Access and Affordability Programmes: Reducing inequalities in access to medicines has been saved
Access and Affordability Programmes: Reducing inequalities in access to medicines
How to reduce unequal access to medicines – the full report.
Today, the role of Access and Affordability Programmes (AAPs) is changing. The emerging trends of patient centricity, value-based health care and 'big data' are contributing to their evolution. Accelerated by the COVID-19 pandemic, big questions are being raised around trust, resilient health care systems, and equality of access to medicines and treatment from pharma backed AAP initiatives.
Regardless of a country's wealth, access to and affordability of appropriate healthcare for everyone is largely inadequate. However, as our report demonstrates, there's much more to successful AAPs than simply focusing on the financial reasons.
The three categories of AAPs
AAPs often need to overcome several barriers, these are wide-ranging covering social, financial, and local health care system factors. The reality is that each can affect patients' ability to receive proper medical care in different and varying degrees. The result is that medicines can be unaffordable, unavailable or inaccessible, for more than two billion people worldwide.
These issues are highly complex, but through our AAP categorisation and mapping, we can see three distinct areas each AAP is predominantly designed to target:
- Affordability – programmes focused on price.
- Awareness – programmes that support the patient holistically.
- Accessibility – programmes focused on improving health care systems.
Knowing the interplay between these areas gives pharma companies the opportunity to better design AAPs specific to their intended market and the unique challenges patients face. Helping edge them towards achieving their goal, improving patient health and gaining universal access.
AAPs progress and transformation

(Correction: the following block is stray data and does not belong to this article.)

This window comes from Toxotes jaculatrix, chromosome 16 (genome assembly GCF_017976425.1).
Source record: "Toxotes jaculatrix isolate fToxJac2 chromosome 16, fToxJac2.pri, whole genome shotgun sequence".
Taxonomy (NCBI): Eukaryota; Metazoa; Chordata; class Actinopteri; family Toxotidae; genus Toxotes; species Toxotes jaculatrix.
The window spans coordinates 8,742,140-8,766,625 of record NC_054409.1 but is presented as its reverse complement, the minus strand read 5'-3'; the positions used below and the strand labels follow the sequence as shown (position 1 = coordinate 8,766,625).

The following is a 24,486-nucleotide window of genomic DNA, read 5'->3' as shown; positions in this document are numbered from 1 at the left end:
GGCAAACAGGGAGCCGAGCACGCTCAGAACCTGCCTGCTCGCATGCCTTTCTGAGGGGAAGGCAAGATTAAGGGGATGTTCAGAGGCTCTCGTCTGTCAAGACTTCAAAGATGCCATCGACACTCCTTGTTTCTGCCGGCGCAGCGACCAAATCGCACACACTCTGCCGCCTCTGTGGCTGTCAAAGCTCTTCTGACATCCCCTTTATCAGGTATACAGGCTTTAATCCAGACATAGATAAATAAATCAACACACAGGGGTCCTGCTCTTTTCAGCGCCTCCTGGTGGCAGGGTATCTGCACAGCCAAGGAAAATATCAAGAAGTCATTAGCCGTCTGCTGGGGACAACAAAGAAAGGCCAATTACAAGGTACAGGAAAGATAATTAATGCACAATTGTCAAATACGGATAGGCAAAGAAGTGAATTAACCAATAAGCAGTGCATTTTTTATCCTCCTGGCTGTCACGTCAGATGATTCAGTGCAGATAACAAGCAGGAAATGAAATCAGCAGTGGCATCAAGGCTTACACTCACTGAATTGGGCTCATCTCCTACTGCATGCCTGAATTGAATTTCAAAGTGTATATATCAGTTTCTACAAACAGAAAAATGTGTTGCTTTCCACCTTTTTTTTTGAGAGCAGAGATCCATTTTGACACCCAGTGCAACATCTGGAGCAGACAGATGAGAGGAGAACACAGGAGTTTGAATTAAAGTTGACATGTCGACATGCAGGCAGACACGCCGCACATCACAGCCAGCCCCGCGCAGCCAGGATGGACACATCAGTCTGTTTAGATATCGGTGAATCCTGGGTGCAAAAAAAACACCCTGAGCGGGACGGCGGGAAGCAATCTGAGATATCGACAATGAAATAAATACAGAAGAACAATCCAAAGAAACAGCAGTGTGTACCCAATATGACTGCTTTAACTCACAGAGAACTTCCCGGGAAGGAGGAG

Organisations need to adopt a holistic and considered approach to lower barriers and widen patient access successfully. This means cross-stakeholder input from the beginning, individual market evaluation, and a better understanding of populations.
The good news is that disruptive forces working across health care and the life sciences mean this transformation is becoming a reality. New players are creating more opportunity, fresh partnerships are increasing scope, technology is advancing practices, and data analytics is improving efficiencies. Together, they're driving the industry towards value-based health care models and digitally-enabled strategies.
AAP the hybrid road ahead
Based on our experience in supporting pharma companies, and the insights gained from our Deloitte Access and Affordability Database (containing over 400 AAPs), we've curated perspectives on the programmes of today and in the future.
The report details the need for AAPs to adopt a hybrid model when addressing complex and multi-faceted barriers. It's also clear innovation in their design will be essential over the coming five to ten years, so pharma companies can keep pace with the rest of the health care ecosystem.
Stay ahead of the AAP curve
As the shift toward health equality and sustainable access gathers and more therapies come to market, pharma companies will need to respond accordingly. Staying relevant and maintaining trust within underserved communities will be high on the agenda for sure.
So, equip yourself with the insights required to design and deliver the AAPs of tomorrow by downloading our comprehensive Access and Affordability Programmes report.
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